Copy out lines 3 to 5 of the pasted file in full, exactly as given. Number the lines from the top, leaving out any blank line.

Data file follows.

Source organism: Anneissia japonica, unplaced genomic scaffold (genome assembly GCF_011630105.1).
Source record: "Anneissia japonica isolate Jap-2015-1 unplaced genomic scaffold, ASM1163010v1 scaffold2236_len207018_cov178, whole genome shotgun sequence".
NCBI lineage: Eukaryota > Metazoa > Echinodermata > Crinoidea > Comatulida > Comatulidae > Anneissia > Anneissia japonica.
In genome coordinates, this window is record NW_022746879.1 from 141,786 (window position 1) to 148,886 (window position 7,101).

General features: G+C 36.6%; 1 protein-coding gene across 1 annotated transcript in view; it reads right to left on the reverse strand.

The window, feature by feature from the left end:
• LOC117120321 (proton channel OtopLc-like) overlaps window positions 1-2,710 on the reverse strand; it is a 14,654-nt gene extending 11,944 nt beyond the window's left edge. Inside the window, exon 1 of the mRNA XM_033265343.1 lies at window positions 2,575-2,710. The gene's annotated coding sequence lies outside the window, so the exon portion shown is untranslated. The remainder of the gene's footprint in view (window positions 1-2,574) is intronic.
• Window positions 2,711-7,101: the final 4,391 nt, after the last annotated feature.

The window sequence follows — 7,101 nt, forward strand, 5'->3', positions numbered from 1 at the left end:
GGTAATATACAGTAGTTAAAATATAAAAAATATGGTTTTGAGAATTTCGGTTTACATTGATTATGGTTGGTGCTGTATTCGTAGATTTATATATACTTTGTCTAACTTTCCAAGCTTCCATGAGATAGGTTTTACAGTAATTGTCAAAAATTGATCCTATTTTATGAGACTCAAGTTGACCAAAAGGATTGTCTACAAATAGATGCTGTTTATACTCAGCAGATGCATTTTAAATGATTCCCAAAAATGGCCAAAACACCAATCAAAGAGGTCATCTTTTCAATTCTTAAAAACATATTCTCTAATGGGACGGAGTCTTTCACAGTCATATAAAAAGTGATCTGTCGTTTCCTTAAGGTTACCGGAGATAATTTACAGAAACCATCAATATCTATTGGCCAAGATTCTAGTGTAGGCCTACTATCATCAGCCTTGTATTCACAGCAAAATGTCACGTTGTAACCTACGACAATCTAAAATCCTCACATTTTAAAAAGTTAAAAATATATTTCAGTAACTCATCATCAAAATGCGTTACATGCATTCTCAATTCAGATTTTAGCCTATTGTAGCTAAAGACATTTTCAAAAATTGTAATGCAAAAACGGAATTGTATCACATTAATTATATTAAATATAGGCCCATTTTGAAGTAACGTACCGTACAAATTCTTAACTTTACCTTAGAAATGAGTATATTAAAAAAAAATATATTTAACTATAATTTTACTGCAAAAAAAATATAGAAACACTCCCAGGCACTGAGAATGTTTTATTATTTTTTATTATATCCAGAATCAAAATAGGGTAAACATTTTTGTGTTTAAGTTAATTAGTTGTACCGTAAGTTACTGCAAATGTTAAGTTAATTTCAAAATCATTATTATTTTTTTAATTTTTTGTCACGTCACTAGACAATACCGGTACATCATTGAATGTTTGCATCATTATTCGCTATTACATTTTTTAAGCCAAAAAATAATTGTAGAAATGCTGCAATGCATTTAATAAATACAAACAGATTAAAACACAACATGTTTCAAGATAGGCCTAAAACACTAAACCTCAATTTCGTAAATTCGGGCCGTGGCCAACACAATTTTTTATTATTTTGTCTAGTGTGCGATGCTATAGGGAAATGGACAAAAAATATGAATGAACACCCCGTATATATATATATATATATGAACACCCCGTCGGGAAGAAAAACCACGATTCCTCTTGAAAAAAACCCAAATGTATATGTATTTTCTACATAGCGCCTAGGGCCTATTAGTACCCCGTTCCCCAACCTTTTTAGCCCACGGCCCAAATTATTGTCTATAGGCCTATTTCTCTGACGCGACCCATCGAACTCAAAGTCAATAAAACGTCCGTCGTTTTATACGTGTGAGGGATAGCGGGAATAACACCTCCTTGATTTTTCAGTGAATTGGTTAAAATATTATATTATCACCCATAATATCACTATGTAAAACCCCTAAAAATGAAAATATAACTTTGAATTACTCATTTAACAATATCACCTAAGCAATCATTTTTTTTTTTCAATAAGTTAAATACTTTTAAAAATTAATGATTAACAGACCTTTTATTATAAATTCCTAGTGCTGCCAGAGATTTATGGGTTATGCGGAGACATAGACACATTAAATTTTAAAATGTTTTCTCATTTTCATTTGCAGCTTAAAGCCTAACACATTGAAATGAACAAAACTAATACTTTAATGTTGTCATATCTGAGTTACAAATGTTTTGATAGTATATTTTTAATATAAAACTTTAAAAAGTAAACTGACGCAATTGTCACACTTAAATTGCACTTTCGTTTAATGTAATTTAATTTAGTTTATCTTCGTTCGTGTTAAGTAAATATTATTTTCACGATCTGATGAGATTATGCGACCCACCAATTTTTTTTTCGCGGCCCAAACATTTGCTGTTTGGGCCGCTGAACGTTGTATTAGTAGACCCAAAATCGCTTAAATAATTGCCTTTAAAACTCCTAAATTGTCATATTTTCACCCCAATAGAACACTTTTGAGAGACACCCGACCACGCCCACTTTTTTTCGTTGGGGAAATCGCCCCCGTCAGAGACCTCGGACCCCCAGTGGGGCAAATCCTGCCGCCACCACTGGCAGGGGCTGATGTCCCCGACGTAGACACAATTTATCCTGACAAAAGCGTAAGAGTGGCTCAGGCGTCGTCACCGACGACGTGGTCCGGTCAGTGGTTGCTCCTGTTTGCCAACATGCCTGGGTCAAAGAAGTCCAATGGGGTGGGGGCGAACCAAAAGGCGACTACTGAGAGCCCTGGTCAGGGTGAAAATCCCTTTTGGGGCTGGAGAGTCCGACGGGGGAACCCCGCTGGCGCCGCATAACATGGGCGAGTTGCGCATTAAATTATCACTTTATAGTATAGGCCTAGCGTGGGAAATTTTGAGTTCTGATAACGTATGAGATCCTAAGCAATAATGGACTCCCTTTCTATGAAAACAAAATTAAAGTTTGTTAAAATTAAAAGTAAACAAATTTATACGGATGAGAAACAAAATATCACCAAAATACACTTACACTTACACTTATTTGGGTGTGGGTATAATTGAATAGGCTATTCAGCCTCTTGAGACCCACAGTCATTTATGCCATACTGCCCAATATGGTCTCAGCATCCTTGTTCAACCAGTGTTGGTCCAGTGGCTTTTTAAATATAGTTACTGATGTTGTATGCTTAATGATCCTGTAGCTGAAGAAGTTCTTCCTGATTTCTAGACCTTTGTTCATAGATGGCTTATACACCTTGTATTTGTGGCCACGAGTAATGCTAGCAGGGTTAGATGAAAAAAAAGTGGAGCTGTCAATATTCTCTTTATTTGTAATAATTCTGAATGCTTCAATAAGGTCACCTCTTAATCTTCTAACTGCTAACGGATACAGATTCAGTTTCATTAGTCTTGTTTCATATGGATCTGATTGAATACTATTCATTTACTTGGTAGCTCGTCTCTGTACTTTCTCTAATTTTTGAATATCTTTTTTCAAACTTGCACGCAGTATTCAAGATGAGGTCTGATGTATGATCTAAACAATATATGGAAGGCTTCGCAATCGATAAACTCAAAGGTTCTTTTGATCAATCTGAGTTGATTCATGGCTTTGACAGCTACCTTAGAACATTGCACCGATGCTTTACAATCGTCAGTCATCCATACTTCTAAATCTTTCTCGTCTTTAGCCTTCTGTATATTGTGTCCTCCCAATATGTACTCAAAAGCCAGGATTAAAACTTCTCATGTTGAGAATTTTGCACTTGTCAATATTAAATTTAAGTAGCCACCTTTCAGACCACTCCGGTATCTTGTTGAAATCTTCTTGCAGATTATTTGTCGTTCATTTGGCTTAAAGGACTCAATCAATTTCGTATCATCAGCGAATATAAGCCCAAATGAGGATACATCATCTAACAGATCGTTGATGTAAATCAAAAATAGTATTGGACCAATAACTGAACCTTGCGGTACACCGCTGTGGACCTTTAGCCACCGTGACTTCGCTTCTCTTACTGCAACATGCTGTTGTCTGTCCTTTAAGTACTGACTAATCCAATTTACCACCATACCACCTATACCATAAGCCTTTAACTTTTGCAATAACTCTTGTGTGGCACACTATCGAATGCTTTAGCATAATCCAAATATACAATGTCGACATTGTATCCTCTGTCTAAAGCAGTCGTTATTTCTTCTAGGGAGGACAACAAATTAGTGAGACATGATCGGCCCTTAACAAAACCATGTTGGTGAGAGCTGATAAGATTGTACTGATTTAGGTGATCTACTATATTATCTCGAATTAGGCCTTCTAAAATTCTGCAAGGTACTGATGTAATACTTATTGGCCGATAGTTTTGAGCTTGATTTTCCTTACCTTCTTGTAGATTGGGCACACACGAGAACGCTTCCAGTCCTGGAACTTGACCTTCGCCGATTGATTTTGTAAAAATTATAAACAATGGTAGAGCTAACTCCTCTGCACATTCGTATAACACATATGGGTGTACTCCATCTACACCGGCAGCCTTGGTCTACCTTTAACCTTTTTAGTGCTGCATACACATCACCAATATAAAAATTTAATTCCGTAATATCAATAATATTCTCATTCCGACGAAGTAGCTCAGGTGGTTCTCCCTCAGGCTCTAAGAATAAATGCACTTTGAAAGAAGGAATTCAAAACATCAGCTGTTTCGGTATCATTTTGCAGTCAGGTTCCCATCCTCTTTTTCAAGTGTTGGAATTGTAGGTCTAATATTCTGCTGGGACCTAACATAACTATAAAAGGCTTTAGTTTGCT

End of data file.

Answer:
NCBI lineage: Eukaryota > Metazoa > Echinodermata > Crinoidea > Comatulida > Comatulidae > Anneissia > Anneissia japonica.
In genome coordinates, this window is record NW_022746879.1 from 141,786 (window position 1) to 148,886 (window position 7,101).

General features: G+C 36.6%; 1 protein-coding gene across 1 annotated transcript in view; it reads right to left on the reverse strand.